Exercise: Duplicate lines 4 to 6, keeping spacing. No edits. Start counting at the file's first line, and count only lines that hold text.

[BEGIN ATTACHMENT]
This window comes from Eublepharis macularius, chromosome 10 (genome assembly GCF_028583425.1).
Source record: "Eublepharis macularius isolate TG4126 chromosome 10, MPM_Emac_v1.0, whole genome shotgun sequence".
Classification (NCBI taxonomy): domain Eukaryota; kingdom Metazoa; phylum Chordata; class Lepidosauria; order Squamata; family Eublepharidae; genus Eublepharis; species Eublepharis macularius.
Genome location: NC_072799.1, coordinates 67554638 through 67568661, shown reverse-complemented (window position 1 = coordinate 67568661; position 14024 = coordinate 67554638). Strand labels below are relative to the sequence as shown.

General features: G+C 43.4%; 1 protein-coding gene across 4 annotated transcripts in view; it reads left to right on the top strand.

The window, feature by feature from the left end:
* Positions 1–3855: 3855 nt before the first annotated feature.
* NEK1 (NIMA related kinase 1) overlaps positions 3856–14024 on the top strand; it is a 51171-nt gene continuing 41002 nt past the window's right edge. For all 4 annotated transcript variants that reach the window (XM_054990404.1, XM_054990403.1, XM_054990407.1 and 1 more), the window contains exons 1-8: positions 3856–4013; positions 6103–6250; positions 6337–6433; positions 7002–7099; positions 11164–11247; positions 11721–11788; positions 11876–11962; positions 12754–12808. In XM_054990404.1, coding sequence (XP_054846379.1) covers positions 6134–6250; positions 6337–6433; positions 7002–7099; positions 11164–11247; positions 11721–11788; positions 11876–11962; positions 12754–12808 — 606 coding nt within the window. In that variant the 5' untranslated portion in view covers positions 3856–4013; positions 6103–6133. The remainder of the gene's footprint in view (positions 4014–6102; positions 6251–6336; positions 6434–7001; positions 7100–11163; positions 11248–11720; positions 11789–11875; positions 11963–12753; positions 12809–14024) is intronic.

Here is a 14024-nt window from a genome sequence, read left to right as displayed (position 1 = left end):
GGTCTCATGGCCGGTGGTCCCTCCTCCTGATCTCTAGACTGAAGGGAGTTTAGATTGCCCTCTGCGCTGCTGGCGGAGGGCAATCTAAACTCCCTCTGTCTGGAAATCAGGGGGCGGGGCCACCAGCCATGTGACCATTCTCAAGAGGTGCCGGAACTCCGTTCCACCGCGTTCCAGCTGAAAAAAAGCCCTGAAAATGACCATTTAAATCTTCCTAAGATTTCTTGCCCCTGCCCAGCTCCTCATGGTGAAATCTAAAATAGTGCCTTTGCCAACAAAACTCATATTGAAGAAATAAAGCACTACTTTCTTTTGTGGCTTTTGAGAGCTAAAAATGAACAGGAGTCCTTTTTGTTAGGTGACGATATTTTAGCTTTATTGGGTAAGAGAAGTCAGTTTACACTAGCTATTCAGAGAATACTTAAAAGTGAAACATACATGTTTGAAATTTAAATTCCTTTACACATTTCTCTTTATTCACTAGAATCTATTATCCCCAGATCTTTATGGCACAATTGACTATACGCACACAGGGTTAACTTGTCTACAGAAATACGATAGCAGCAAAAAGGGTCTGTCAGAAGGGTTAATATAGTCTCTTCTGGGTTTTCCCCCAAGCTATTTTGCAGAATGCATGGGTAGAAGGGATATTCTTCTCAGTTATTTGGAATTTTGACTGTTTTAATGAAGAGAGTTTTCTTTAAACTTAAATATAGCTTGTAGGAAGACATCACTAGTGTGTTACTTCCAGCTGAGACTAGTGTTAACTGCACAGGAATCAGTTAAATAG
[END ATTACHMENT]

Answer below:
Genome location: NC_072799.1, coordinates 67554638 through 67568661, shown reverse-complemented (window position 1 = coordinate 67568661; position 14024 = coordinate 67554638). Strand labels below are relative to the sequence as shown.

General features: G+C 43.4%; 1 protein-coding gene across 4 annotated transcripts in view; it reads left to right on the top strand.

The window, feature by feature from the left end: